All Street CEO: There is plenty of ESG data

Robot-powered sustainability ratings platform makes no exclusions for companies at risk of stranded assets

There is enough data to compile ESG reports, but it is not being used correctly, according to All Street CEO Emanuela Vartolomei.

The firm has recently launched ESG ratings platform Sevva, which is powered by proprietary All Street technology, and uses artificial intelligence to provide sustainability assessments for more than 70,000 listed companies worldwide.

Vartolomei said the reason there are complaints about gaps in corporate ESG data is because of how that data has traditionally been used.

“There is plenty of ESG data but you do need more statistical natural language processing (NLP) tools to be able to process it. 

“You also need to have peer group analysis in order to be able to interpret the data,” she said.

Reliable robots

Sevva uses NLP to assess all publicly available ESG disclosures from a company. Vartolomei explained this changes the data points that are being used.

“We are defining a data point as being a few paragraphs of text that describe the company action and what they do with that.

“And that is different from, ‘I want the carbon numbers, I want gender diversity numbers. If I don’t have these numbers it means this company is not on my radar’.”

She also described why it was important ratings should be able to compare companies with their peer group.

“I look at one company and I want to know what this company is doing. A human analyst can’t analyse the other 1,000-, 500-, 300-company peer group.

“That is why that data seems to be unreliable. But if you compare that data with the peer group data in real time and you use unstructured data instead of structured data, then there is more than enough data to make investment decisions.”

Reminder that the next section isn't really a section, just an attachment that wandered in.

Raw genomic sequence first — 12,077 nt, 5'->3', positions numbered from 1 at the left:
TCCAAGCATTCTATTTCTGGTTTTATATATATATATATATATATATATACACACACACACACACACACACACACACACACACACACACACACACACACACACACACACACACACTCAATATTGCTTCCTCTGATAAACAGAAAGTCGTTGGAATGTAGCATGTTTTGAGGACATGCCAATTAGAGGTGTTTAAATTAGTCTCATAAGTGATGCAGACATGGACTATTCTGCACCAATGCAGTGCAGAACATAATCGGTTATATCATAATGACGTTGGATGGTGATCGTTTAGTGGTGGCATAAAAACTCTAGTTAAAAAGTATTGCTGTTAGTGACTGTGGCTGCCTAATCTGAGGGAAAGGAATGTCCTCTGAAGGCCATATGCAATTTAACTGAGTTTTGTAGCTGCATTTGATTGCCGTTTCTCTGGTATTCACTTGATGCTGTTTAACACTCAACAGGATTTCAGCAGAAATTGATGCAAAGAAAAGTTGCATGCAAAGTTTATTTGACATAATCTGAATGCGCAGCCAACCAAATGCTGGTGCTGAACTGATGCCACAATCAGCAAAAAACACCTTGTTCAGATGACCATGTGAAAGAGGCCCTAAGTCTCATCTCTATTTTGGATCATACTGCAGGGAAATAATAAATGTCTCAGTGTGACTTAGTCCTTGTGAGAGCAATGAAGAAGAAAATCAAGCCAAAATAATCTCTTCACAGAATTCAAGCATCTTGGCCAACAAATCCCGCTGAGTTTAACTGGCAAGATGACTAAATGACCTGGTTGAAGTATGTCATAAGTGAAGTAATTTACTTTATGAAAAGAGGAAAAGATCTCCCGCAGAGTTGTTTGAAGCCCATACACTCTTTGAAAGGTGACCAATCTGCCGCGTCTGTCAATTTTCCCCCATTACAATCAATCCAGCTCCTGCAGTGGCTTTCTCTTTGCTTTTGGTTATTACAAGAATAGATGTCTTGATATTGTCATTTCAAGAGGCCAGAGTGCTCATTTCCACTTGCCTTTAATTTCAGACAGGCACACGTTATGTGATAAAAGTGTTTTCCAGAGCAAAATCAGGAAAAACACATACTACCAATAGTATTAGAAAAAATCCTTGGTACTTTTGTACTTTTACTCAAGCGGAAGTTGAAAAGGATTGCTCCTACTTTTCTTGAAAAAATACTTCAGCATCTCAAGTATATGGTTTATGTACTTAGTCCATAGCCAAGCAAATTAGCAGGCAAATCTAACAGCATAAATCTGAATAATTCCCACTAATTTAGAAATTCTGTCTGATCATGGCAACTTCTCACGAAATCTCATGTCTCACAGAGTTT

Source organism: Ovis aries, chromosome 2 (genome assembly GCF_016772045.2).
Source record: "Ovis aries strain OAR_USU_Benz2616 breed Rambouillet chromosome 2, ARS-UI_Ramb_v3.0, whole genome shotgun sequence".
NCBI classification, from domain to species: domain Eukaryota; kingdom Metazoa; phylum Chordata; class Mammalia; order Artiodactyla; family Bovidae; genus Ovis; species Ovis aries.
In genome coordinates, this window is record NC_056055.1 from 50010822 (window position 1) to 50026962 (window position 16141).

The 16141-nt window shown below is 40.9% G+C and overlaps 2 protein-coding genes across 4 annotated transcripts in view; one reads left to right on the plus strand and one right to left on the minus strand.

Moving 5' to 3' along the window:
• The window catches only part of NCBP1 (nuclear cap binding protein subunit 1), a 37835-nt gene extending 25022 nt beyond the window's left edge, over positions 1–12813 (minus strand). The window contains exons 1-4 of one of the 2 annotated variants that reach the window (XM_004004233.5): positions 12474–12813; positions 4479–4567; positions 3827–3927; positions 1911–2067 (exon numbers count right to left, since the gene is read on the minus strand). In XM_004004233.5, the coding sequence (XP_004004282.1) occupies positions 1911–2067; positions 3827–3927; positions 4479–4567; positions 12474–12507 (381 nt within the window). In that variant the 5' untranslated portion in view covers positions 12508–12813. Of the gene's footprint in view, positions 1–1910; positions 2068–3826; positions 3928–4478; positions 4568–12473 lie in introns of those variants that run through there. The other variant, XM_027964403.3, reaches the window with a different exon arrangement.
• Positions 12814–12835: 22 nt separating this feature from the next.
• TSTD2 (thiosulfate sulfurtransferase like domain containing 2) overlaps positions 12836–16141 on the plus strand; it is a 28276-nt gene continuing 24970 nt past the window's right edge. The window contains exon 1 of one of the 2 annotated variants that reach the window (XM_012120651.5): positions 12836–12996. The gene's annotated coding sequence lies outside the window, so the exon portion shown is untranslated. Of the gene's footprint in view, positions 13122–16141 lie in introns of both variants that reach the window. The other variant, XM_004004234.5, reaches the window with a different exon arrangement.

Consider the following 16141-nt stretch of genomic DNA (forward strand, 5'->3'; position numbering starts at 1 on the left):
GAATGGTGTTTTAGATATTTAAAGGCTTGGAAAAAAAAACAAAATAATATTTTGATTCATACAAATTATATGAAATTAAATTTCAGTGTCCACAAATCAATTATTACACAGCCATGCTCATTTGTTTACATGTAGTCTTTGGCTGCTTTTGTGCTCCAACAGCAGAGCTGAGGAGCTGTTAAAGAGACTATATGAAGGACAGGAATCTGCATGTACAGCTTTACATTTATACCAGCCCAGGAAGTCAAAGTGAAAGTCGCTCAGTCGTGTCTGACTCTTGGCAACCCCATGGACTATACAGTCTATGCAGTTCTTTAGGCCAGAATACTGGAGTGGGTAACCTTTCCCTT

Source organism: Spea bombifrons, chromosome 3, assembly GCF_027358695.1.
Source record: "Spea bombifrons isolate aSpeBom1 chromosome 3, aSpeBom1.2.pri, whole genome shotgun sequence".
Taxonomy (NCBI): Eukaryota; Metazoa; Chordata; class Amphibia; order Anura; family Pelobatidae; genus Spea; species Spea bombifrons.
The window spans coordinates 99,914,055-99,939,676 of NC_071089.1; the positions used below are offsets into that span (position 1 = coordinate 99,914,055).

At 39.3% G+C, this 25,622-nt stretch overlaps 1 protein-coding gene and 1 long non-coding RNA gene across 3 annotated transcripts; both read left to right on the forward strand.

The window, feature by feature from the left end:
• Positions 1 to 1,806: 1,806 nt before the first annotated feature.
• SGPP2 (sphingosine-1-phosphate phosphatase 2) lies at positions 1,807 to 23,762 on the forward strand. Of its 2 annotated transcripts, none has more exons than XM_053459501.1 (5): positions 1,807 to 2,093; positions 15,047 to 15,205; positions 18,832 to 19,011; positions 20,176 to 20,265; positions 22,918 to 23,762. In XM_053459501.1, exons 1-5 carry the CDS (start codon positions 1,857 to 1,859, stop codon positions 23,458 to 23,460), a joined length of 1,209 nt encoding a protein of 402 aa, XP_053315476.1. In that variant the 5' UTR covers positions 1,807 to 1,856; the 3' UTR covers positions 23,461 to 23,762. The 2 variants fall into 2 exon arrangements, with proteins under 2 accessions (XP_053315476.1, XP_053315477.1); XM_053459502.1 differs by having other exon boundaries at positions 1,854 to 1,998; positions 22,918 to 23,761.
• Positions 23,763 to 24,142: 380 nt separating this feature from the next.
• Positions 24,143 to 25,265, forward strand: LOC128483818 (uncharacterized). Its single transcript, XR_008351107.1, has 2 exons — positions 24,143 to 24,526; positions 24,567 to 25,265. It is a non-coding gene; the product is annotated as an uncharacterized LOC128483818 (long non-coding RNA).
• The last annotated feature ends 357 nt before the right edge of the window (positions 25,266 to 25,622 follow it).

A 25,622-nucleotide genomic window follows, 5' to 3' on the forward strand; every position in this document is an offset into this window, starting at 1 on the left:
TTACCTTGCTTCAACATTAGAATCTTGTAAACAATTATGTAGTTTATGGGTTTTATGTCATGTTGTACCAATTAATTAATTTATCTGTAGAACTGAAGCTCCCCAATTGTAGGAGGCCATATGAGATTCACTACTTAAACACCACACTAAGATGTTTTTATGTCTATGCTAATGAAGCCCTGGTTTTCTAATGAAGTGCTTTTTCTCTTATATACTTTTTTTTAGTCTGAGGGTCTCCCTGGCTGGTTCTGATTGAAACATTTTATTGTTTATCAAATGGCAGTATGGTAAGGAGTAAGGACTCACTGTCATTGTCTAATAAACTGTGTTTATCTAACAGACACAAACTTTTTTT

Universal ratings

The sustainability rating Sevva provides is a Sustainable Development Goal (SDG) Impact Factor. Users can click through on a rating and see the original text that led to the score. Vartolomei said the product uses business sector groupings as an additional factor to determine the peer group, which means it is automatically adjusting for the industry-specific nature of some SDGs.

Transparency is increased in Sevva’s process because there is no human interpretation of the data, said Vartolomei commenting on rival ratings groups’ methodology. Sevva offers what Vartolomei called a “universal rating” – she added this is a new concept for the capital markets because traditional ratings agencies will each have their own discounts.

“When you look at the sustainability assessment of a company, you have two sets of data to consider. One is what the company does, what the company says they do. And the second set of data is what other people say about this company.

“A traditional ratings agency combines this in one single rating, which is what confuses a lot of people because if you manage to plot all different ratings you have this completely non-correlated output.

“Because they interpret the data in different ways and apply these discounts in different ways within their own methodology that doesn’t have a click through like we have, you don’t really know what got in to what and how do I compare this rating with that rating.”

Sevva focuses on what a company does and its efforts towards the transition pathway, according to the CEO.

No exclusions

Vartolomei said Sevva does not exclude companies at risk of stranded assets or those in carbon-intensive sectors because some of them are making real contributions to the SDGs.

Looking at the platform’s ratings of companies in the oil and gas sector, it is clear there are very few making a strong, positive SDG impact. But Vartolomei said Glencore stands out for doing well on the SDGs.

“There is another missing element of the UN SDG which the mining companies are doing well, which is [SDG 1] no poverty.” 

She described how some mining companies are addressing the goal by providing employment and supporting no poverty programmes in the countries of operation – and how people can overlook this.

“Glencore, for example, is also putting a lot of money in to carbon capture technology research and development and has a transition pathway where it is looking to mine different raw materials to support the electric vehicles industry.”

Despite fewer humans involved in the production of these sustainability ratings, Vartolomei said Sevva comes in at a similar price to traditional ratings agencies. But, she said, it offers 10 times the value.